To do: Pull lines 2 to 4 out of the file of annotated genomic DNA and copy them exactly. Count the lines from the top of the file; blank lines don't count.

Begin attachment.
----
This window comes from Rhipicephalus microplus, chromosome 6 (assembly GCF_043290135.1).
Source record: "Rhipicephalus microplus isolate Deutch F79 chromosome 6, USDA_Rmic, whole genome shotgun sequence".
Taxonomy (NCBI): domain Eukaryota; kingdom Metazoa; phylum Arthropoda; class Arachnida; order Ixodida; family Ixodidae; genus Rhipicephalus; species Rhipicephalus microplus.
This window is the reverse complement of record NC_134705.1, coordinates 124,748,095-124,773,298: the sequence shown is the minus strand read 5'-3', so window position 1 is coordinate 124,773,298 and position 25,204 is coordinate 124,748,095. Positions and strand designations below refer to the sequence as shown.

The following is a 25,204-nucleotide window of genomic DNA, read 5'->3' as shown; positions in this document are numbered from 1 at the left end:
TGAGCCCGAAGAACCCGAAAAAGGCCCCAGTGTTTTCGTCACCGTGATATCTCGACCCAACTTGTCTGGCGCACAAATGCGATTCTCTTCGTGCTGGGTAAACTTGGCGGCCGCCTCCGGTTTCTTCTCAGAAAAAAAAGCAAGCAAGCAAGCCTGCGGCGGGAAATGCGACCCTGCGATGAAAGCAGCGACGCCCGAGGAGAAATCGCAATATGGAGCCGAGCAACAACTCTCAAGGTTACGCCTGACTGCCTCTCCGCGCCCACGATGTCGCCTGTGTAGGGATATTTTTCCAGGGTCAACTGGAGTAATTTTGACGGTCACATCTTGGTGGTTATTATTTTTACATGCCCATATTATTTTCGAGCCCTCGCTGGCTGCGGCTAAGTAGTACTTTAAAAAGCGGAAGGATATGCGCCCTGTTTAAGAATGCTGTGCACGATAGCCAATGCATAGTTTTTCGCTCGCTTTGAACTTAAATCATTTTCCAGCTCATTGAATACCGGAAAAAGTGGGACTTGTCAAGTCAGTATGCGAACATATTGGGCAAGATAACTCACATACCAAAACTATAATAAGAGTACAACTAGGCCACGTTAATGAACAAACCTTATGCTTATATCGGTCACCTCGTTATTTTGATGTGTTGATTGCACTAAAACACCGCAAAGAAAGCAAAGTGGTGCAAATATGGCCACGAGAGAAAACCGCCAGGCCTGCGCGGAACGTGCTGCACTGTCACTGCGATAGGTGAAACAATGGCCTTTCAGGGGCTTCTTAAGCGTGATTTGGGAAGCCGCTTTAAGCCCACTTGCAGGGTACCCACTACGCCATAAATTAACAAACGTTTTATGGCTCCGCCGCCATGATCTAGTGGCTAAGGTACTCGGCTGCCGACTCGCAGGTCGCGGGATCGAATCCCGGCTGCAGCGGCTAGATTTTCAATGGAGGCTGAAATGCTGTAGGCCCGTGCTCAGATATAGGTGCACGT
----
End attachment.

Source record: "Rhipicephalus microplus isolate Deutch F79 chromosome 6, USDA_Rmic, whole genome shotgun sequence".
Taxonomy (NCBI): domain Eukaryota; kingdom Metazoa; phylum Arthropoda; class Arachnida; order Ixodida; family Ixodidae; genus Rhipicephalus; species Rhipicephalus microplus.
This window is the reverse complement of record NC_134705.1, coordinates 124,748,095-124,773,298: the sequence shown is the minus strand read 5'-3', so window position 1 is coordinate 124,773,298 and position 25,204 is coordinate 124,748,095. Positions and strand designations below refer to the sequence as shown.